THE BLOG

Ever Had a Bad Day?

01/09/2014 12:27 BST | Updated 31/10/2014 09:59 GMT

Ever felt like you have had a bad day? I am sure you have had more than one, maybe you had a head-ache or perhaps a sickness bug? Well imagine if throughout your day/week or however long you had it, you were constantly told "just to get better or get over it" ...can't imagine that saying being supportive or understanding? Well imagine how that sounds to a person suffering from Mental Health, be it depression, anxiety, bipolar, eating disorders or OCD. The message here is simple, do not try and assume to know somebody else's circumstances or situation, you may believe they appear fine on the outside, which they may do, however on the inside they could be full of hurt, anger or loneliness which isn't always made obvious or shown.

Many times, I have seen a big stigma against Mental Health sufferers, sometimes it is so bad I wonder how these people even dare to post what they do. Just getting better isn't as easy as it sounds for those with Mental Health, it can be challenging and harder for some than others. Some may have a bad few days, some a few weeks whereas others may display and experience different symptoms, such as: isolation, withdrawal, negative thinking, unsociable, loss of appetite, self-harm, loss of hobbies and many other symptoms and these can last a lifetime; not every person who suffers from a Mental Health condition gets 100% better, it is very true that the illness can last a life-time, this is why not judging but instead trying to understand is better.

Witnessing the stigma around Mental Health isn't easy, you get great people who help support Mental Health and encourage awareness and understanding and then you get those who bully, mock and try to victimize the people suffering from the illnesses, why does this happen? It certainly is not needed and often makes it a lot worse. Interestingly despite 1 in 4 of us suffering from depression or another Mental Health condition during our lifetimes, there is still a big worry about people being open about their illness, they fear that their friends will not be their friends any-more or that they will be laughed and joked about in their working/social life. Sometimes it is easier not to say anything, but then not saying anything can be worse as any possible understanding of the illness will not be around, that's if there was any to begin with. And why shouldn't Mental Health be openly discussed? It is nothing to be ashamed about, it should be understood. Surely the shame of Mental Health, should be the stigma around it? That is the real problem and the real reason why many with it feel they cannot speak up and get help, they feel alone and it should not be like that.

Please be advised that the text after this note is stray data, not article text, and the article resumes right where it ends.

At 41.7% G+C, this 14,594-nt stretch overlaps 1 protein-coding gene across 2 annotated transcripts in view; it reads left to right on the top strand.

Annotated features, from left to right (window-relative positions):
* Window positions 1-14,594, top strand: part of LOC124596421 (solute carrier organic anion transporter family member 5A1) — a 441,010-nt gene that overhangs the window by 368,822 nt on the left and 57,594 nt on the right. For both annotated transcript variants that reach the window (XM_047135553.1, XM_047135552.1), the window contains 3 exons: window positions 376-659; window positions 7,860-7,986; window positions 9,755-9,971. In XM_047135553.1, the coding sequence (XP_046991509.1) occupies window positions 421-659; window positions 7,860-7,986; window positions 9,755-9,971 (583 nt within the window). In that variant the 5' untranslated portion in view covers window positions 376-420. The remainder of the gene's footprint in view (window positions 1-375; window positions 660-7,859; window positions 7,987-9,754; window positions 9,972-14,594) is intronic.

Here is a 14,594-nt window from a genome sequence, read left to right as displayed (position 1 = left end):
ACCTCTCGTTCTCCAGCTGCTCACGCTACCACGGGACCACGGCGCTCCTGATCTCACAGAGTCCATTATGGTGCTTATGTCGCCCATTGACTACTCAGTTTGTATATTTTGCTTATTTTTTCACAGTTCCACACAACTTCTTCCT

After building my website, beatdepressiontogether.webeden.co.uk back in 2012, I decided to write and share my moving journey with depression and anxiety in my new, debut book, Teenage Depression Versus Me. #teenagedepressionversusme it annoyed me to see that there wasn't enough support for teenagers and young adults in the shape of understanding, support and guidance. I was bullied and verbally attacked because of my Mental Health and it did hurt, still now I think about the unnecessary abuse I received for not being the same as the others, I felt alone and isolated myself. It isn't easy coping with depression and anxiety, so I can relate to this. My book offers a support guide to teenagers and young adults experiencing depression and anxiety and shares the many downs I had during my teenage years, I include my years of being bullied, my attempts of suicide, the isolation I had, the friends I lost because of my Mental Health, the way I changed because of my illnesses and much, much more! If you know somebody who may benefit from Teenage Depression Versus Me, here's the link to purchase it:

http://www.lulu.com/gb/en/shop/matthew-clifton/teenage-depression-versus-me/paperback/product-21739284.html

Educating others on Mental Health should be a top priority for our local councils, schools and education environments, employers shouldn't be allowed to discriminate against their employees with Mental Health either, but be made to accept them just as much as they do other employees. Schools should be fighting to get Mental Health taught on curriculum all over the country and the government/council should be making this happen; especially as Mental Health, particularly depression is on the rise in young teenagers who are getting little or no support at all.

I strongly urge you to consider what you say to someone experiencing Mental Health, be there for them by all means, but don't expect any immediate change from your help. It can take years to feel understood and part of reality sometimes, remember those with illnesses never ask for them but instead they are given to us. You didn't ask to be sick and we didn't ask for Mental Health, so just remember that when you try to ask someone with the condition to "get better or just change", it's not that easy!